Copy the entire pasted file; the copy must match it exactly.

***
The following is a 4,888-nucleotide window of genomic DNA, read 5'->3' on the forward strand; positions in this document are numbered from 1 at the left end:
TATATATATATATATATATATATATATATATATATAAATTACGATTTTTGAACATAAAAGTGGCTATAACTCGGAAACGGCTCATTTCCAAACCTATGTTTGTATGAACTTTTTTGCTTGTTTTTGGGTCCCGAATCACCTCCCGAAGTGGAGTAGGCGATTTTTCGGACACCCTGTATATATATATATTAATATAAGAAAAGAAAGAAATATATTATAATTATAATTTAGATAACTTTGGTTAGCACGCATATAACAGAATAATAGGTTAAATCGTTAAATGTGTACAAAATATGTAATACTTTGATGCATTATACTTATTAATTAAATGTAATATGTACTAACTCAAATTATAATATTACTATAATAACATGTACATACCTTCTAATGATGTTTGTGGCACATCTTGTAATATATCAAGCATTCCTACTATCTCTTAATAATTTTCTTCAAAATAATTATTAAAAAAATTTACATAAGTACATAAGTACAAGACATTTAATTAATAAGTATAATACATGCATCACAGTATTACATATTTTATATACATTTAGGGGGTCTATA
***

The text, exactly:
The following is a 4,888-nucleotide window of genomic DNA, read 5'->3' on the forward strand; positions in this document are numbered from 1 at the left end:
TATATATATATATATATATATATATATATATATATAAATTACGATTTTTGAACATAAAAGTGGCTATAACTCGGAAACGGCTCATTTCCAAACCTATGTTTGTATGAACTTTTTTGCTTGTTTTTGGGTCCCGAATCACCTCCCGAAGTGGAGTAGGCGATTTTTCGGACACCCTGTATATATATATATTAATATAAGAAAAGAAAGAAATATATTATAATTATAATTTAGATAACTTTGGTTAGCACGCATATAACAGAATAATAGGTTAAATCGTTAAATGTGTACAAAATATGTAATACTTTGATGCATTATACTTATTAATTAAATGTAATATGTACTAACTCAAATTATAATATTACTATAATAACATGTACATACCTTCTAATGATGTTTGTGGCACATCTTGTAATATATCAAGCATTCCTACTATCTCTTAATAATTTTCTTCAAAATAATTATTAAAAAAATTTACATAAGTACATAAGTACAAGACATTTAATTAATAAGTATAATACATGCATCACAGTATTACATATTTTATATACATTTAGGGGGTCTATA